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COA reduces woman’s OWI conviction, orders new hearing on fees

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A trial court did not properly determine whether a woman had the ability to pay fees owed after being convicted of a misdemeanor drunken-driving charge, so the Indiana Court of Appeals ordered the case back to the trial court. The judges also ordered her conviction reduced based on the evidence presented at trial.

Wendy Burnett was the passenger in a vehicle that struck another car. The driver drove away, but later, Burnett got behind the wheel and drove back to the scene. Officers believed she may have been intoxicated but she refused to take a breath test or certified chemical test and was arrested.

At issue is her conviction for Class A misdemeanor operating a vehicle while intoxicated endangering a person. As part of her sentence, the trial court ordered Burnett to pay $200 countermeasure fee, a $250 alcohol drug services fee, $183.50 in court costs, and a $16.50 fine.

Her sentencing order does not list any probation fees, but her probation order says she must pay all court-ordered fines, costs, fees and restitution as directed. The probation department later charged her a total of $340.50 in various fees.

Burnett appealed, challenging her conviction and the fees. Regarding her conviction, the trial judge found she was not driving at the time of the accident. Judge John Baker noted that there’s no evidence Burnett drove in a manner that endangered someone when she started driving after the accident. The COA reversed her Class A misdemeanor conviction of OWI while endangering a person and ordered the lower court to enter judgment for OWI as a Class C misdemeanor and to resentence accordingly.

The judges also reversed the imposition of the probation fees.

“Because the trial court did not impose any probation fees or costs on Burnett, it was erroneous to accept the imposition of these fees without a petition from the probation department and a showing that Burnett’s financial situation has changed since the sentencing hearing,” Baker wrote.

The trial court also erred by not conducting an indigency hearing before imposing the fees, the COA ruled in Wendy Burnett v. State of Indiana, 49A02-1610-CR-2402 .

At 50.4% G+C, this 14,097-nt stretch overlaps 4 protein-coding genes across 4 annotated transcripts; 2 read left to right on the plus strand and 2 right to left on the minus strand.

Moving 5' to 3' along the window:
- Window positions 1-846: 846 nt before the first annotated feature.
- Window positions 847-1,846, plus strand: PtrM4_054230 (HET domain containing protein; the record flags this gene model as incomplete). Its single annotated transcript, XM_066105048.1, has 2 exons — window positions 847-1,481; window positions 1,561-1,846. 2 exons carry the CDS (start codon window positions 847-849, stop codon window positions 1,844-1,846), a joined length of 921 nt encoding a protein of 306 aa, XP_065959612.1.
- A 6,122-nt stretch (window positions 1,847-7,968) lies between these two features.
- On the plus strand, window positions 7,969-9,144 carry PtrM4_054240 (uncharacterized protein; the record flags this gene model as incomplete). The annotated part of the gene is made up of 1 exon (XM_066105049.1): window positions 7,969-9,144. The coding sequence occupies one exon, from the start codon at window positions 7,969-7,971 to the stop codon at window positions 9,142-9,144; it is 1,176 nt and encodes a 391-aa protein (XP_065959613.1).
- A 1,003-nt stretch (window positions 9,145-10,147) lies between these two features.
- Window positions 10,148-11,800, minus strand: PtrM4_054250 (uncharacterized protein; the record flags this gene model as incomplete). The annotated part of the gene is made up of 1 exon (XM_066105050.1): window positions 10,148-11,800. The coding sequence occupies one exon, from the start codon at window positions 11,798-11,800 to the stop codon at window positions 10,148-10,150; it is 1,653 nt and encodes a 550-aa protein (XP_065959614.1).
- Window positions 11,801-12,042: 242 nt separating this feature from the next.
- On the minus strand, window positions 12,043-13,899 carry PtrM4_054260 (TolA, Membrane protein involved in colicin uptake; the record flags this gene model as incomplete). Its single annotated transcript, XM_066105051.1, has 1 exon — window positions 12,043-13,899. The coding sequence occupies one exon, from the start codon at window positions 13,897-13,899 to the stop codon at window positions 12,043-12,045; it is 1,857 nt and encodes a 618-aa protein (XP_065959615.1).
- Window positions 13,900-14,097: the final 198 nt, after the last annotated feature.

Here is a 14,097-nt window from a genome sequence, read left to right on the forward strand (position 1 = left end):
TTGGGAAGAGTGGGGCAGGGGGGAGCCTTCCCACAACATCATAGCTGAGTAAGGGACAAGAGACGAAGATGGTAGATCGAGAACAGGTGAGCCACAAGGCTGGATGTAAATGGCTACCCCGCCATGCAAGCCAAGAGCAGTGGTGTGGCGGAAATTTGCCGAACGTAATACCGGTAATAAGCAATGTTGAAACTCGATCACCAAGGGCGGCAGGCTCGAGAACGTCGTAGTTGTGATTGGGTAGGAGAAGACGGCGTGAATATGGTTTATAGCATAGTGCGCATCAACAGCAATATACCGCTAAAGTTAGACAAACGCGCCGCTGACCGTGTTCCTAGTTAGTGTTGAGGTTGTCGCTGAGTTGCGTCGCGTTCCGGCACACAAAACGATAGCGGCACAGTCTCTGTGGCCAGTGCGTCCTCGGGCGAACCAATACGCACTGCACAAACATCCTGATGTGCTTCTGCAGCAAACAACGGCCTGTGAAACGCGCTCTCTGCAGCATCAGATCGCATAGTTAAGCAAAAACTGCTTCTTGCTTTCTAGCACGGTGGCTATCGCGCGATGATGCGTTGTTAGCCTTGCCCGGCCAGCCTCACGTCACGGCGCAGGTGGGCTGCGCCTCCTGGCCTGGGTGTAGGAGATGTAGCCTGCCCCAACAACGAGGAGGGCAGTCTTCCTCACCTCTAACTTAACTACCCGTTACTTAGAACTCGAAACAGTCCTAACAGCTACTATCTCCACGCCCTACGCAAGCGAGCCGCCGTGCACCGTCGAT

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  1. Don't we have bigger issues to concern ourselves with?

  2. Anyone who takes the time to study disciplinary and bar admission cases in Indiana ... much of which is, as a matter of course and by intent, off the record, would have a very difficult time drawing lines that did not take into account things which are not supposed to matter, such as affiliations, associations, associates and the like. Justice Hoosier style is a far departure than what issues in most other parts of North America. (More like Central America, in fact.) See, e.g., http://www.theindianalawyer.com/indiana-attorney-illegally-practicing-in-florida-suspended-for-18-months/PARAMS/article/42200 When while the Indiana court system end the cruel practice of killing prophets of due process and those advocating for blind justice?

  3. Wouldn't this call for an investigation of Government corruption? Chief Justice Loretta Rush, wrote that the case warranted the high court’s review because the method the Indiana Court of Appeals used to reach its decision was “a significant departure from the law.” Specifically, David wrote that the appellate panel ruled after reweighing of the evidence, which is NOT permissible at the appellate level. **But yet, they look the other way while an innocent child was taken by a loving mother who did nothing wrong"

  4. Different rules for different folks....

  5. I would strongly suggest anyone seeking mediation check the experience of the mediator. There are retired judges who decide to become mediators. Their training and experience is in making rulings which is not the point of mediation.

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